Determining Shariah Compliance

We can however take comfort in the fact Islamic financial services and products have inherent strengths in that the transparency requirements differ greatly from conventional finance. Ensuring Shariah compliance necessarily demands a more robust disclosure regime which requires a thorough evaluation and analysis of products and processes, prior to any approval. As a result, every stage of a transaction is comprehensively assessed to ensure compliance with shariah requirements. In theory therefore, shariah compliant products or operations pose lower probabilities of submerged weaknesses. The challenge therefore is how to further strengthen the operational aspect of ensuring shariah compliance.

Managing Competition and Measuring Strength

In today’s business environment, the ability to process information on risks and returns on investment opportunities, will determine the strength, soundness and efficiency of capital mobilisation and allocation capabilities. In short the market needs to be guided by standards that measure such qualities of the institutions. Thus, as the Islamic financial services providers compete with and complement each other in financial intermediation, their ability to manage capital efficiently will determine their competitive edge.

Unique Risks in Islamic Financial Services Businesses

The Islamic financial services industry must not only deal with risks unique to the industry, but also with risks, arising from new products and structures. These include risks associated with risk sharing arising from the nature of the underlying contracts as well as possible variations in shariah application with respect to these contracts. Therefore these institutions are not only expected to be well equipped with the skills, but also well informed on all aspects of shariah application and its implications.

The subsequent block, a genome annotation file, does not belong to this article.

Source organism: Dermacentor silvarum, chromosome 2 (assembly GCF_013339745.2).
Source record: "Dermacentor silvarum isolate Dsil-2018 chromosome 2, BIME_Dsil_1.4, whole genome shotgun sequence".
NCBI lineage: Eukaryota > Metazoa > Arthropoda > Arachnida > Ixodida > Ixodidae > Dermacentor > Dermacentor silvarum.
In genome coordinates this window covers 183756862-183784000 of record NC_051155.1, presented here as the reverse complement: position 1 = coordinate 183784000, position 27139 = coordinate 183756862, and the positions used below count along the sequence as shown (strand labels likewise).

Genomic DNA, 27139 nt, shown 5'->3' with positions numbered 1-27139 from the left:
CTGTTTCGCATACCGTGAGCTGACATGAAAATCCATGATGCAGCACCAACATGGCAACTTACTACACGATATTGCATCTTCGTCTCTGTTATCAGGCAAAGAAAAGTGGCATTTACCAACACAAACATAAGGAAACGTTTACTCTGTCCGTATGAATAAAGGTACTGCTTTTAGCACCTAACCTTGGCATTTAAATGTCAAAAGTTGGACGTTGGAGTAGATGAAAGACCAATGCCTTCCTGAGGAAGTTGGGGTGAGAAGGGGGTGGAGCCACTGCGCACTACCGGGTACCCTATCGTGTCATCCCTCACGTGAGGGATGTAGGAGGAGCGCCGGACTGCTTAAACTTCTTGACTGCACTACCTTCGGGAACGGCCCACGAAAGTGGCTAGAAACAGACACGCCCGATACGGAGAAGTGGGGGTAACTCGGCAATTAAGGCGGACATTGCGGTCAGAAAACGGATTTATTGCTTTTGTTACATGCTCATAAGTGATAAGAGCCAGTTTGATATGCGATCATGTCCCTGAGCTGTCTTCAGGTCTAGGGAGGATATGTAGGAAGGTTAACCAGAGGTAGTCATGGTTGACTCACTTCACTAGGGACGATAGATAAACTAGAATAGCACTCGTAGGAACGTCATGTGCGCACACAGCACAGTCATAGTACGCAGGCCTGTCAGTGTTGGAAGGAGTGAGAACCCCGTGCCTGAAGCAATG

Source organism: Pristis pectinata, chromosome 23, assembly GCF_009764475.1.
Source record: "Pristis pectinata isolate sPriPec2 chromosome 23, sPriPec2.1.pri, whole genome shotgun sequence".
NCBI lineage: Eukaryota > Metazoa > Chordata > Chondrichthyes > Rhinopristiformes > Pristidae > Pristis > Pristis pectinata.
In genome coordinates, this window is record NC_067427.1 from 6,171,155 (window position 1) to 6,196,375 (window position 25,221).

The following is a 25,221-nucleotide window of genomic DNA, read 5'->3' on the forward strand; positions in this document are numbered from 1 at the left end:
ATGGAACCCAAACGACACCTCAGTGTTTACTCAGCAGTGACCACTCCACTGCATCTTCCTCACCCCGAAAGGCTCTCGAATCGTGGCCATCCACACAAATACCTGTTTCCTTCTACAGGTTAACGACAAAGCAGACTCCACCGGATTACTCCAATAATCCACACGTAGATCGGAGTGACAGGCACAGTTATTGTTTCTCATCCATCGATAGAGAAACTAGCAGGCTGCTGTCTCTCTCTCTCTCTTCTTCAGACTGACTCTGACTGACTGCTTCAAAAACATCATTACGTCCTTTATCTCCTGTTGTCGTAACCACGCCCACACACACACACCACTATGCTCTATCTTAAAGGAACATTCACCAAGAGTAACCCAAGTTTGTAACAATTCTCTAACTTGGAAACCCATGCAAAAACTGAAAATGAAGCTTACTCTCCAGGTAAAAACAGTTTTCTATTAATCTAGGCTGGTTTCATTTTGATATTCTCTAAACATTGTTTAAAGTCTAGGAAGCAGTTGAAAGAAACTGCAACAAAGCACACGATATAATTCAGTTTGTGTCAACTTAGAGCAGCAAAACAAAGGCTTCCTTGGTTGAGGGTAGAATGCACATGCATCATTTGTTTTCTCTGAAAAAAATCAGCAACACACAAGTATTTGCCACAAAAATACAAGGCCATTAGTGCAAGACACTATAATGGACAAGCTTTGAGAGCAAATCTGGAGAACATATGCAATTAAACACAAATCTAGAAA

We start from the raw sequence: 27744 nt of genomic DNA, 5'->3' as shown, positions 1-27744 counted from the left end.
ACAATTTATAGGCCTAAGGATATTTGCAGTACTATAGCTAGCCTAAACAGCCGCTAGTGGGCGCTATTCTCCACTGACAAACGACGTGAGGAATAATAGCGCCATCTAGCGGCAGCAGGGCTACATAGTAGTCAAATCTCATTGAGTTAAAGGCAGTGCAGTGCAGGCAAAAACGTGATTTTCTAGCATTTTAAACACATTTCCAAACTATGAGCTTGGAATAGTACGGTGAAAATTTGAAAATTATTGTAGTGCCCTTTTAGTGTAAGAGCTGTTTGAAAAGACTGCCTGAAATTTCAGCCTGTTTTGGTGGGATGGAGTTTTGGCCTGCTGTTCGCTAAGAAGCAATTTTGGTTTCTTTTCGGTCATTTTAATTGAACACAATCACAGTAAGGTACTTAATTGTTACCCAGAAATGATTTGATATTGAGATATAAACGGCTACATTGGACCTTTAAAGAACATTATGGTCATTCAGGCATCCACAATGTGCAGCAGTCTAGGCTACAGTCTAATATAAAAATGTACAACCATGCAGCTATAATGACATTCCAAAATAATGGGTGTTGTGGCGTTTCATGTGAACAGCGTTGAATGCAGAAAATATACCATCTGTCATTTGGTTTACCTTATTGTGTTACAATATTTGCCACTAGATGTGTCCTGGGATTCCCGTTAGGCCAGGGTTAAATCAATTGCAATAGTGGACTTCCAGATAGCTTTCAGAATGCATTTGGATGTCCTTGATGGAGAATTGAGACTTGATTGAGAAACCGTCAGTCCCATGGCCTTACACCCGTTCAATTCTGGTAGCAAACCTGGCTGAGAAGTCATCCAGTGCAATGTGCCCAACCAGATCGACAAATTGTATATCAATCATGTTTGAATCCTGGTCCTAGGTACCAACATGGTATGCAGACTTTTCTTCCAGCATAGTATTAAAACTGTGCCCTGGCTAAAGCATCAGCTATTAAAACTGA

In the past, we have only seen the use of less risky contracts such as murabahah and ijarah as the primary contracts for capital raising or mobilisation. Today, participatory contracts such as musharakah or mudharabah, with profit-and-loss sharing or profit sharing structures, are becoming widespread. Furthermore, these contracts now appear not only in their traditional structures, but also in composite forms as structured products.

Evaluating Shariah Safety and Soundness

Aside from addressing the adequacy of capital, quality of assets, capability of the board of directors and management, the quality of earnings and adequacy of liquidity, this evaluation must also be able to determine the safety and integrity of the institutions. This goes beyond just taking into account the managerial, operational, financial and performance factors, but also the capability and integrity of the shariah management team. In other words shariah safety and integrity can be taken as a separate component.


As Islamic financial services industry advances to become an integral component of the international financial system, continuous efforts are needed to further develop measures and methodologies on rating that are appropriate to meet the changing requirements of a highly dynamic and rapidly evolving environment. In our quest to build a viable and sustainable Islamic financial system, the aim is to contribute to the channeling of capital flows to productive investments, create wealth and promote economic activities, that conform to the principles and values of shariah. With this, the Islamic financial system will ultimately bring benefit not just among Muslims but with the rest of humanity, Insya Allah.